An American Japanophile’s deep dive into the Tokyo underworld becomes an entertaining and intriguing mob mystery in “Tokyo Vice,” a new series on HBO Max starring Ansel Elgort, Ken Watanabe and Rinko Kikuchi.
It’s immersive and engrossing, if more conventional than you might expect. “Heat,” “Last of the Mohicans” and “Collateral” filmmaker Michael Mann directed the pilot, which has just enough design, style and panache to remind us that he brought “Miami Vice” to TV much earlier in his career. He sets the tone for the show — more procedural than flash — start to finish.
Set in 1999, we get a taste of Japanese mob rituals and a peek inside the workings of one of the world’s largest newspapers, here named Meicho Shimbun (if the subtitling is correct) but based on Mainichi Shimbun. The series touches on Japanese acceptance of authority, always publishing the “official” police version of every crime.
“There are no murders in Japan” may sound Orwellian, but that’s the way stabbings, shootings and such are reported. Not until the cops call it a “murder” is it so identified. So that slashed up fellow with the knife sticking out of his last and terminal wound will have to wait.
Japanese sexism, racism, xenophobia and mania for boy bands (It’s peak Backstreet Boys era Tokyo.) is touched on.
Just getting a job at the newspaper, which has “never hired a gaijin” (foreigner) requires taking an exhaustive test with maybe a hundred other aspirants.
Everybody smokes, and the new kid is informed that’s something he’ll be taking up soon enough, if he ever learns to hack it as a hack at a 12 million reader newspaper.
And everywhere, there are the teeming masses — from the huge, orderly, deferential and ever-so-polite “scrum” at every police press conference, to the streets and lurid, plush designer nightclubs where the hostesses ply their trade.
The story is told from five points of view. Jake Adelstein (Elgort) — the series is based on his memoir — is the “gaijin” who came to teach English and understand the culture, but whose background pushes him into work where learning about Japanese policing, its underworld and night life culture is crucial to the job. This world is “explained” to him and the viewer — but not OVER-explained — as he experiences it.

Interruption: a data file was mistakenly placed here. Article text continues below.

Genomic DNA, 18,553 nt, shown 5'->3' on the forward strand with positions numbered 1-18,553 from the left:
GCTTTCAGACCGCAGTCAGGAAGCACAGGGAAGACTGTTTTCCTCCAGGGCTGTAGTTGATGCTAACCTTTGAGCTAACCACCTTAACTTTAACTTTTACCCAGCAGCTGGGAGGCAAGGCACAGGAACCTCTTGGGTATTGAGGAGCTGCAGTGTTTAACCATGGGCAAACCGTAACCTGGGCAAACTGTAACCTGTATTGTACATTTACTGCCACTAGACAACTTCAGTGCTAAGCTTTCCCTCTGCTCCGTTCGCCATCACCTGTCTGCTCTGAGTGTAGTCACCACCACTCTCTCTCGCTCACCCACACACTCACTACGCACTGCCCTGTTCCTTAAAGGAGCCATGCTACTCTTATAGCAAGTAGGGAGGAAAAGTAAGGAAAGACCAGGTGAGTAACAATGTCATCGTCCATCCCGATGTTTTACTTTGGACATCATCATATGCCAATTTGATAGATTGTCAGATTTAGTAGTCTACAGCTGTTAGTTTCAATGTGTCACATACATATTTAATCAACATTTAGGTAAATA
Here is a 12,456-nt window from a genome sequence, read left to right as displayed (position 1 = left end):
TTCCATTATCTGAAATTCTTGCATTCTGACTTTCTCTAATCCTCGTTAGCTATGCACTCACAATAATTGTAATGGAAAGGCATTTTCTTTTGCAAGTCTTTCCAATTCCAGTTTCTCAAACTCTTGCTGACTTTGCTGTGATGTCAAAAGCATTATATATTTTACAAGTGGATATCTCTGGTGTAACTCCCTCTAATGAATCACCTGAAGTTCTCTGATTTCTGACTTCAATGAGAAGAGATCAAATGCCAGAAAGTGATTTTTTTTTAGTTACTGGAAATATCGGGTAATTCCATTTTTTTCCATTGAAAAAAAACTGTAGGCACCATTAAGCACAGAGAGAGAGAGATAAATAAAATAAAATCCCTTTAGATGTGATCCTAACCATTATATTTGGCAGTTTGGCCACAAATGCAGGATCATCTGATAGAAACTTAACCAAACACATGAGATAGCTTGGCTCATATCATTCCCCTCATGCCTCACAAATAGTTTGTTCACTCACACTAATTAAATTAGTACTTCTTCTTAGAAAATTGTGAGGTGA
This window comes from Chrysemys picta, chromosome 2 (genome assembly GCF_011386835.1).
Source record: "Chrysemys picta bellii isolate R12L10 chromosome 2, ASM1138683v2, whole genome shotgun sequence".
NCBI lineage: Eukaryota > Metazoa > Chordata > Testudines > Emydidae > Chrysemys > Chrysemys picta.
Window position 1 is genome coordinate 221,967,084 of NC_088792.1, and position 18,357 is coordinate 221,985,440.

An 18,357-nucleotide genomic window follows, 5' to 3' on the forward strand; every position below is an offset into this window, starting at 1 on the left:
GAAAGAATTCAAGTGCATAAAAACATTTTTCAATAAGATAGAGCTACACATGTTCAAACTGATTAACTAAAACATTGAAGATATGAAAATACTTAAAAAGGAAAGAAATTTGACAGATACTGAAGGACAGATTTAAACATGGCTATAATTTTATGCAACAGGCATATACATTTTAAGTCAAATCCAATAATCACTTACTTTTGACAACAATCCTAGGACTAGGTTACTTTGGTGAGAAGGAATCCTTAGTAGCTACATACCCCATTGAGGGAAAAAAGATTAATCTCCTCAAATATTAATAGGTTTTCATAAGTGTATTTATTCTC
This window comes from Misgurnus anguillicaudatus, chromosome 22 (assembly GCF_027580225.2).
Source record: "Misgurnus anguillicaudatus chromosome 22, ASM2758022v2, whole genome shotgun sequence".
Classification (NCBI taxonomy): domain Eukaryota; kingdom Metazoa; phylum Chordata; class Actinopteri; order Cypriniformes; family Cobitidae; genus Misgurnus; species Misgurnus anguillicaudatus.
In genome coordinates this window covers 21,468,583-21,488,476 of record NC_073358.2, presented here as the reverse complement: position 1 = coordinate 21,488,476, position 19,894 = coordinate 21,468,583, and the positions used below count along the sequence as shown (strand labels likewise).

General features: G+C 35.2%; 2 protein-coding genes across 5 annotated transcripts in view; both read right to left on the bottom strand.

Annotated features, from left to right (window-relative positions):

Samantha (Rachel Keller) is the “hostess” “bottle girl” playing her own angles, scrambling to make some cash, keeping her own secrets. Tokyo Police detective/family man Katagiri (Watanabe) is a veteran cop straining at the “just keeping the peace/just close-the-case” police work that rarely digs deep enough to get at real criminals or the true “Why?” of crimes. Emi (Rinko Kichuchi of “Pacific Rim” and “Babel” is Jake’s editor, the one who keeps his racist and seemingly anti-Semitic section editor from firing this “half Jew/half-ape” on general principles, if not just cause.
The American, a University of Missouri product (home to a prestigious journalism school), isn’t quick to pick up on the “rules” for news coverage and the strict formula such stories stick to is this gigantic newspaper.
And Sato (Shô Kasamatsu) is a young yakuza, tested, teased and tormented by his mob, a guy whose life intersects with Jake’s and Samantha’s in ways both menacing and potentially helpful.
Everyone has personal tests and slippery ethics about what is the truth. Everyone has secrets they’d like to keep, that they’re afraid of or running away from.
Elgort has made the most of his years being cast as “callow youth,” and this mop-topped fish-out-of-water is a good fit — arrogant, happy to surprise the various Japanese he meets by knowing their language (not that any of them take this revelation well), but sloppy and easily misled by a would-be mentor or yakuza or cop who needs a favor.
Watanabe, a mainstay of Japanese, Asian and Hollywood cinema since the ’80s classic “Tampopo,” classes up the series and lends it gravitas and toughness. And he’s just the headliner among a supporting cast of faces long familiar in Japanese cinema.
The high-stakes intrigues here are fascinating, if somewhat back-burnered. Such series are built on cliff-hangers, which keep us coming back for the next installment. The cliffhangers here aren’t dazzlers.
But the milieu will be lure enough to anyone curious about this Westernized but still exotic culture, its cuisine, tattooed gangsters, accommodating cops and seemingly meek, don’t-rock-the-boat press.
Rating: TV-MA, bloody violence, sex, nudity, smoking, profanity
Cast: Ansel Elgort, Ken Watanabe, Rachel Keller, Shô Kasamatsu, Ella Rumph and Rinko Kikuchi.
Credits: Created by J.T. Rogers, based on Jake Edelstein’s memoir. An HBO Max release.
Running time: 10 episodes @ :58 minutes each.